We have reached the early 1600’s on our journey in search of the Land Down Under…
No longer is Asia a lonely place for Europeans. The seas are gradually being tamed, but what of the locals and the competition?
The year 1602 is especially significant for it bought a new power into the Indian Ocean. And it came came forth with all the fury of an angry storm sweeping across the Indian Ocean..
This was the year the Dutch East India Company was created. This company was effectively granted what could be called “extra governmental authority”. It was a government within a government, created for national, political and economic purposes. Perhaps the first ever private army, fully owned and operated by the Dutch public.
The Dutch East India Company charter presented the company with a monopoly over trade in the Indian Ocean, with the rights to make war and peace, administer justice, coin money and levy troops. With huge profits to be made controlling the trade between East and West (spices, opium, Chinese porcelain etc.) armed protection became a feature of the Dutch East India Company (and the British East India Company). Indeed,the company soon controlled an armed force that dwarfed the one back at home.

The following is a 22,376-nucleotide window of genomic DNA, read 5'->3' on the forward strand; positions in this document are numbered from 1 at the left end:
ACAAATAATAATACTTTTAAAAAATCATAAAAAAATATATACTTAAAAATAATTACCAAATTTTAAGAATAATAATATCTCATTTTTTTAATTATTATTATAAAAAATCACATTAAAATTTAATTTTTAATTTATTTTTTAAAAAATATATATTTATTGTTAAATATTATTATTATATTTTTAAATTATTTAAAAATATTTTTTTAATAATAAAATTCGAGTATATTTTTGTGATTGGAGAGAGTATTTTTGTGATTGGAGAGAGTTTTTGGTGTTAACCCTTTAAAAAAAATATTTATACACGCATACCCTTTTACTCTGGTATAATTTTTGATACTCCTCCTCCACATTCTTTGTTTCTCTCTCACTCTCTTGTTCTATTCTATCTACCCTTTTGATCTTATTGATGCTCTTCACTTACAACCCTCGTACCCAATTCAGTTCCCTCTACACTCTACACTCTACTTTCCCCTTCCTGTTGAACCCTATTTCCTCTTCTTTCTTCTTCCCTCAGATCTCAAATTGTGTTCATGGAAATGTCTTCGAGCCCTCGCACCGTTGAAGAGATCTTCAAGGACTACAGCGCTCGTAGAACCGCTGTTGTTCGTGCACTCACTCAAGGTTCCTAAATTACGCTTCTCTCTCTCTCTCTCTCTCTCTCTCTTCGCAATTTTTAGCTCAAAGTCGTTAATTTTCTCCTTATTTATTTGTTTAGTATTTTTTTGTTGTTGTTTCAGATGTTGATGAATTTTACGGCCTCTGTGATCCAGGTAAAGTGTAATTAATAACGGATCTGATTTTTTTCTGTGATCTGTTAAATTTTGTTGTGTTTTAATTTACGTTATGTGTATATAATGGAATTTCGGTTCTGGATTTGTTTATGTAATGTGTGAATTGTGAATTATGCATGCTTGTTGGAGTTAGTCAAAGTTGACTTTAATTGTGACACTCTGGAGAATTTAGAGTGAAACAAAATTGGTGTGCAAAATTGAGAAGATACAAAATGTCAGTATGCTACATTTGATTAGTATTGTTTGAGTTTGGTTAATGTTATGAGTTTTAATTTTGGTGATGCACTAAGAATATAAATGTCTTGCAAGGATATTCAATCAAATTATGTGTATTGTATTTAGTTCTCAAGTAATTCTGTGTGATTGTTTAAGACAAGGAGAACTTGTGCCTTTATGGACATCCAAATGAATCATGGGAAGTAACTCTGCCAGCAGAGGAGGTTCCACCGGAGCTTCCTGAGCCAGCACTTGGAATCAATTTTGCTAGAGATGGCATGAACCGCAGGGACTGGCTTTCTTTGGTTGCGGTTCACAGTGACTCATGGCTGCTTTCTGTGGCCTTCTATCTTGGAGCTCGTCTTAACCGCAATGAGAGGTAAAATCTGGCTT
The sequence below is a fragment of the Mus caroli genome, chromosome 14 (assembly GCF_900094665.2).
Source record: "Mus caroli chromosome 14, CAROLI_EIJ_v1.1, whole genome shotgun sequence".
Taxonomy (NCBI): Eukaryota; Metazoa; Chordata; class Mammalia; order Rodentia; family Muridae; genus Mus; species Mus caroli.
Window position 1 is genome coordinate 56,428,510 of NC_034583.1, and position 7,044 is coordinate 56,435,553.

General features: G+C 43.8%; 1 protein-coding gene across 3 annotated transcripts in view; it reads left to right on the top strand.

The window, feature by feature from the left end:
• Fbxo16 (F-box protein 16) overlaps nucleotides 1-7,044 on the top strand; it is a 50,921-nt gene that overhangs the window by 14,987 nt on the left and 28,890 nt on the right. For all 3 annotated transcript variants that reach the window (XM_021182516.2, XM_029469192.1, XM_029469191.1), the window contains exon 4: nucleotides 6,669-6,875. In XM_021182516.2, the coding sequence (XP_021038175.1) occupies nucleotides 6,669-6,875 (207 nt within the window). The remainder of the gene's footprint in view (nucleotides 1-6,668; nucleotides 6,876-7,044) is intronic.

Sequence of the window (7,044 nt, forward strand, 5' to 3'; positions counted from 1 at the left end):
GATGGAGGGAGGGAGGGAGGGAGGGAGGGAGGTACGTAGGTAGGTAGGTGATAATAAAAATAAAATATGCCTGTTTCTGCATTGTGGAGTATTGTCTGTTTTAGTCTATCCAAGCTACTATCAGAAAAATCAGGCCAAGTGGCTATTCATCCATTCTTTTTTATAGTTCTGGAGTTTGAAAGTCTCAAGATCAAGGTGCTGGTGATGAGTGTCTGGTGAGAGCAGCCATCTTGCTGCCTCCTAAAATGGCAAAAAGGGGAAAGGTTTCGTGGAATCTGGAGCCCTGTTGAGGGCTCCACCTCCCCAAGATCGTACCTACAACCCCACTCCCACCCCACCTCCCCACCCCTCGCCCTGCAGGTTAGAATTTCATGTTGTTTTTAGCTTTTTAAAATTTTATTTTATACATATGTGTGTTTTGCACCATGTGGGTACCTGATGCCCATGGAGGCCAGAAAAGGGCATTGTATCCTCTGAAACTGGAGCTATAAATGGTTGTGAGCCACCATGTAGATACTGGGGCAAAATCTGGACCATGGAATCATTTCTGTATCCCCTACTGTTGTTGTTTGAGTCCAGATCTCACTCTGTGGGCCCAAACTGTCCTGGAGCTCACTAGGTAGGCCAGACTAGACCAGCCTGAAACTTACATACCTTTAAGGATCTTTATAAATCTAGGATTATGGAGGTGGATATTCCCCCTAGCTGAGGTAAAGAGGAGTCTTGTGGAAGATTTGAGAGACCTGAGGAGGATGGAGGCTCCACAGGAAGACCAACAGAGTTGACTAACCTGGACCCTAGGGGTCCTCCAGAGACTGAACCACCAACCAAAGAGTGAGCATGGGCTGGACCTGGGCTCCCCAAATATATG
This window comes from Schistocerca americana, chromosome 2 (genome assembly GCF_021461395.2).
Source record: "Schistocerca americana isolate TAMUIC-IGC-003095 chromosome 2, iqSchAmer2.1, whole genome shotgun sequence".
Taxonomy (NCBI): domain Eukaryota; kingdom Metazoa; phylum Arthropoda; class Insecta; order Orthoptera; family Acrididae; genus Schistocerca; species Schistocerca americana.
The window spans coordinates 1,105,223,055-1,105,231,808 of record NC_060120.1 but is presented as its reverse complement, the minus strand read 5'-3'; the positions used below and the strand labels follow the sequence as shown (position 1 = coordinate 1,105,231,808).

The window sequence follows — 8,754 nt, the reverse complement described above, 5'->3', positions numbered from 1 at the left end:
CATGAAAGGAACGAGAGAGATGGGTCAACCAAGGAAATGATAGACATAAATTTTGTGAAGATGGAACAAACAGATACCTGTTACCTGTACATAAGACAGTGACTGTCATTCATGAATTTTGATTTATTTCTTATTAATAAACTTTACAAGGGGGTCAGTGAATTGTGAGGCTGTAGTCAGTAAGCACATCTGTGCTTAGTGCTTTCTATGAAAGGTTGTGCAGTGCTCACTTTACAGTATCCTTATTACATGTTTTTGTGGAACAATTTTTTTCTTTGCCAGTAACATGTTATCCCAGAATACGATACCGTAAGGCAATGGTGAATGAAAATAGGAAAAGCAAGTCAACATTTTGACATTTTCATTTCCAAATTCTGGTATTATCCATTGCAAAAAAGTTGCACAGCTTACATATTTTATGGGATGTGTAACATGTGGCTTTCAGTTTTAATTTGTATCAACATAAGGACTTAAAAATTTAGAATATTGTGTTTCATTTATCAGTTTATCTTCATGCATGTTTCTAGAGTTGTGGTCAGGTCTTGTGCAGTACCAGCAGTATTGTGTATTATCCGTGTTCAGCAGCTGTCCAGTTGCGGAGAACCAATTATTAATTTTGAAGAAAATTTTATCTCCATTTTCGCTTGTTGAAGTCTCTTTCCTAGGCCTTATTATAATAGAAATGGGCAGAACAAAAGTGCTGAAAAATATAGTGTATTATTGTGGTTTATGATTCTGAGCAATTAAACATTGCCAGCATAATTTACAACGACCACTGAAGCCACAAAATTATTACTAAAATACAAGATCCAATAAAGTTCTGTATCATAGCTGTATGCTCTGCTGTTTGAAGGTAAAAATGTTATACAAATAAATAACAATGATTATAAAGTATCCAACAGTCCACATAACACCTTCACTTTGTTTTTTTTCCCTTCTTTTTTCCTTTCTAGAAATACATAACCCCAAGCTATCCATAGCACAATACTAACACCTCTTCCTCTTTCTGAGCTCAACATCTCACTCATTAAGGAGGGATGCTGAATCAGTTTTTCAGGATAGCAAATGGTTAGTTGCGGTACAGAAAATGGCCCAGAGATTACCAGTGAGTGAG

It was estimated that at its height the Dutch East India Company possessed some 50,000 civilian employees, an army of 40 warships, up to 20,000 sailors and perhaps 10,000 solders.
The Vereenigde Oost-Indische Compagnie, as it was known locally, was granted a 21 year monopoly on trade in the Indian Ocean. The rational for such a monopoly, it must be said, was sound. Single voyages were high risk, and such risks were best shared. Also, prices need to be managed. To much product at one time could see prices tumble. So supply and demand needed to be balanced.
So in 1602 stock was issued for the first time. This raised some 6.5m guilders from the public (a huge sum) with the company also able to issue bonds to finance its short term funding requirements (creating a template for the modern stock exchange) .
Within a few years Dutch Trading Posts began to be established across Asia. The first was in Indonesia.
By 1610 it was thought necessary to appoint a Governor General for Asia, and soon after the Dutch East India Company began to flex its muscle to achieve its economic ambitions. In Jakarta they expelled Banten forces at gun point to establish Batavia and a centre for the companies activities in Asia. They also deported the native inhabitants of the Banda Islands (source of nutmeg) with an ambition of using slave labour.
By the mid 1600’s the Company was well on the way to dominating Indian Ocean trade, with trading posts established from Iran, to India, South Africa and Siam (Thailand), to name but a few…
With the scent of profit in the air, the waters north of the Great Southern Land were transforming into an economic and political battleground. Not a time for the faint hearted, nor for the locals, caught on the wrong side of the ledger…